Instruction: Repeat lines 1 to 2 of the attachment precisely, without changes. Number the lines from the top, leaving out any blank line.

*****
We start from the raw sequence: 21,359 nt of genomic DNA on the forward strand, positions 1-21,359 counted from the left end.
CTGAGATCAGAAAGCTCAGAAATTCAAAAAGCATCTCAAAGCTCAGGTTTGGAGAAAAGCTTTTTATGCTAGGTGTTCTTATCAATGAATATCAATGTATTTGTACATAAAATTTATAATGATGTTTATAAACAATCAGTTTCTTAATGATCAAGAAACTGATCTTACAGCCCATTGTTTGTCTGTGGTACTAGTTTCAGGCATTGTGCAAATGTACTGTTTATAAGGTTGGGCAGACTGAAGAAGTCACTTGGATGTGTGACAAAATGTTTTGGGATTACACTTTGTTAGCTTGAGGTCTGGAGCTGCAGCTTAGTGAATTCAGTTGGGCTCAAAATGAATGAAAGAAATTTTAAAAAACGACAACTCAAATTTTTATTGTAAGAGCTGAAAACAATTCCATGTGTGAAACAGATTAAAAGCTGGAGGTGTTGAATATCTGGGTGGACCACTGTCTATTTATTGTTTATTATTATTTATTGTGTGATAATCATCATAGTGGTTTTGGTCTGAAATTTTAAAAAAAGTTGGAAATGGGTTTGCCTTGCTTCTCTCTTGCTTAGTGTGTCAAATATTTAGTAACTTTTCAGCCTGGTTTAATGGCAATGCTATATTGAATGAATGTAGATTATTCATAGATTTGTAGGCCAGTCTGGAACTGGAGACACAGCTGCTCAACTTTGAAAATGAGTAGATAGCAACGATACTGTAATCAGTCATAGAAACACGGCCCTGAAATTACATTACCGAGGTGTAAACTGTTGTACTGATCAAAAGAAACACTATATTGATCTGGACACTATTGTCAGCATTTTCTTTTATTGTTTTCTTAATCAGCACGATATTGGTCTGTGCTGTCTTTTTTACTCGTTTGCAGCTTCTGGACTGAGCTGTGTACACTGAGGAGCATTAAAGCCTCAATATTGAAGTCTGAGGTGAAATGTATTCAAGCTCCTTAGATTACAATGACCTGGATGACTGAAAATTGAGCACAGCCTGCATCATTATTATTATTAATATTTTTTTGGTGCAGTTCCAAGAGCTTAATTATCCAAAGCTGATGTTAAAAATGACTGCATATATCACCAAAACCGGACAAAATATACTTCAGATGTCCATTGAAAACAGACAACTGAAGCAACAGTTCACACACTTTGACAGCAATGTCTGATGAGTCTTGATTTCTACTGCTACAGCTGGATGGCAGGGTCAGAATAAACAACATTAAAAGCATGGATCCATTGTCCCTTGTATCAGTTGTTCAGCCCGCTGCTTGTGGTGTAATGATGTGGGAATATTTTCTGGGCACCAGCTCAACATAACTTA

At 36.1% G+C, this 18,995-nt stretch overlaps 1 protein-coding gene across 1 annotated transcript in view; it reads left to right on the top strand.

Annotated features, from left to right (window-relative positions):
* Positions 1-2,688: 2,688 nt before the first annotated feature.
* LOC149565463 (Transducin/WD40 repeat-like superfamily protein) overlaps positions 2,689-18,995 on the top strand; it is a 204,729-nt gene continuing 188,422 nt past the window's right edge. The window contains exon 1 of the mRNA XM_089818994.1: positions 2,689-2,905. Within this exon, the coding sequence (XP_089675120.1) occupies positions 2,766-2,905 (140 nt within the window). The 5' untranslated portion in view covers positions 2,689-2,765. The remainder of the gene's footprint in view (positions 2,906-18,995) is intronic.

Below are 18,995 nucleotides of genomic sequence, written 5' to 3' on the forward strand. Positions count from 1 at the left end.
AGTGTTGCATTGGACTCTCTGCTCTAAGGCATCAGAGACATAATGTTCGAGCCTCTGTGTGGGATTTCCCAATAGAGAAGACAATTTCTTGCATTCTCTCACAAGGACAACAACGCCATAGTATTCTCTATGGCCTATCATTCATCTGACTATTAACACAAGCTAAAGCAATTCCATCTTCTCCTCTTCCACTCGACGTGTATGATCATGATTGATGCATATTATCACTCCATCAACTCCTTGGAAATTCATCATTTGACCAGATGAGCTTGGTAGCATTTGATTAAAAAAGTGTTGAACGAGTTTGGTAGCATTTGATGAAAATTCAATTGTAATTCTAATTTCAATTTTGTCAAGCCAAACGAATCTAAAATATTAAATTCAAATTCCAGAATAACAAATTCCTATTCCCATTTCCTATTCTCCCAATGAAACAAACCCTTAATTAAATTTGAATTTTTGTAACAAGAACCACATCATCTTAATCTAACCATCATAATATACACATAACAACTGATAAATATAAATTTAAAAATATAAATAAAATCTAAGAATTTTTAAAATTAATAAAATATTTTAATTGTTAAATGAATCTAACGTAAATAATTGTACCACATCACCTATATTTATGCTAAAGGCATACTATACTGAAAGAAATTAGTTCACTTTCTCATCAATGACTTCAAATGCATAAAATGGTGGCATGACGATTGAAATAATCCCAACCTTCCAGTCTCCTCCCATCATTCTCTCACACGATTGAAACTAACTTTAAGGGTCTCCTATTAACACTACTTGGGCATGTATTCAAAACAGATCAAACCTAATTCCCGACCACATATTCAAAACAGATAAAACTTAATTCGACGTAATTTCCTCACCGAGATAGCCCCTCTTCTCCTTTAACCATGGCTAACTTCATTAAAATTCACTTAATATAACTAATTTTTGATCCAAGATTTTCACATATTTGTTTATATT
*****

We start from the raw sequence: 21,359 nt of genomic DNA on the forward strand, positions 1-21,359 counted from the left end.
CTGAGATCAGAAAGCTCAGAAATTCAAAAAGCATCTCAAAGCTCAGGTTTGGAGAAAAGCTTTTTATGCTAGGTGTTCTTATCAATGAATATCAATGTATTTGTACATAAAATTTATAATGATGTTTATAAACAATCAGTTTCTTAATGATCAAGAAACTGATCTTACAGCCCATTGTTTGTCTGTGGTACTAGTTTCAGGCATTGTGCAAATGTACTGTTTATAAGGTTGGGCAGACTGAAGAAGTCACTTGGATGTGTGACAAAATGTTTTGGGATTACACTTTGTTAGCTTGAGGTCTGGAGCTGCAGCTTAGTGAATTCAGTTGGGCTCAAAATGAATGAAAGAAATTTTAAAAAACGACAACTCAAATTTTTATTGTAAGAGCTGAAAACAATTCCATGTGTGAAACAGATTAAAAGCTGGAGGTGTTGAATATCTGGGTGGACCACTGTCTATTTATTGTTTATTATTATTTATTGTGTGATAATCATCATAGTGGTTTTGGTCTGAAATTTTAAAAAAAGTTGGAAATGGGTTTGCCTTGCTTCTCTCTTGCTTAGTGTGTCAAATATTTAGTAACTTTTCAGCCTGGTTTAATGGCAATGCTATATTGAATGAATGTAGATTATTCATAGATTTGTAGGCCAGTCTGGAACTGGAGACACAGCTGCTCAACTTTGAAAATGAGTAGATAGCAACGATACTGTAATCAGTCATAGAAACACGGCCCTGAAATTACATTACCGAGGTGTAAACTGTTGTACTGATCAAAAGAAACACTATATTGATCTGGACACTATTGTCAGCATTTTCTTTTATTGTTTTCTTAATCAGCACGATATTGGTCTGTGCTGTCTTTTTTACTCGTTTGCAGCTTCTGGACTGAGCTGTGTACACTGAGGAGCATTAAAGCCTCAATATTGAAGTCTGAGGTGAAATGTATTCAAGCTCCTTAGATTACAATGACCTGGATGACTGAAAATTGAGCACAGCCTGCATCATTATTATTATTAATATTTTTTTGGTGCAGTTCCAAGAGCTTAATTATCCAAAGCTGATGTTAAAAATGACTGCATATATCACCAAAACCGGACAAAATATACTTCAGATGTCCATTGAAAACAGACAACTGAAGCAACAGTTCACACACTTTGACAGCAATGTCTGATGAGTCTTGATTTCTACTGCTACAGCTGGATGGCAGGGTCAGAATAAACAACATTAAAAGCATGGATCCATTGTCCCTTGTATCAGTTGTTCAGCCCGCTGCTTGTGGTGTAATGATGTGGGAATATTTTCTGGGCACCAGCTCAACATAACTTA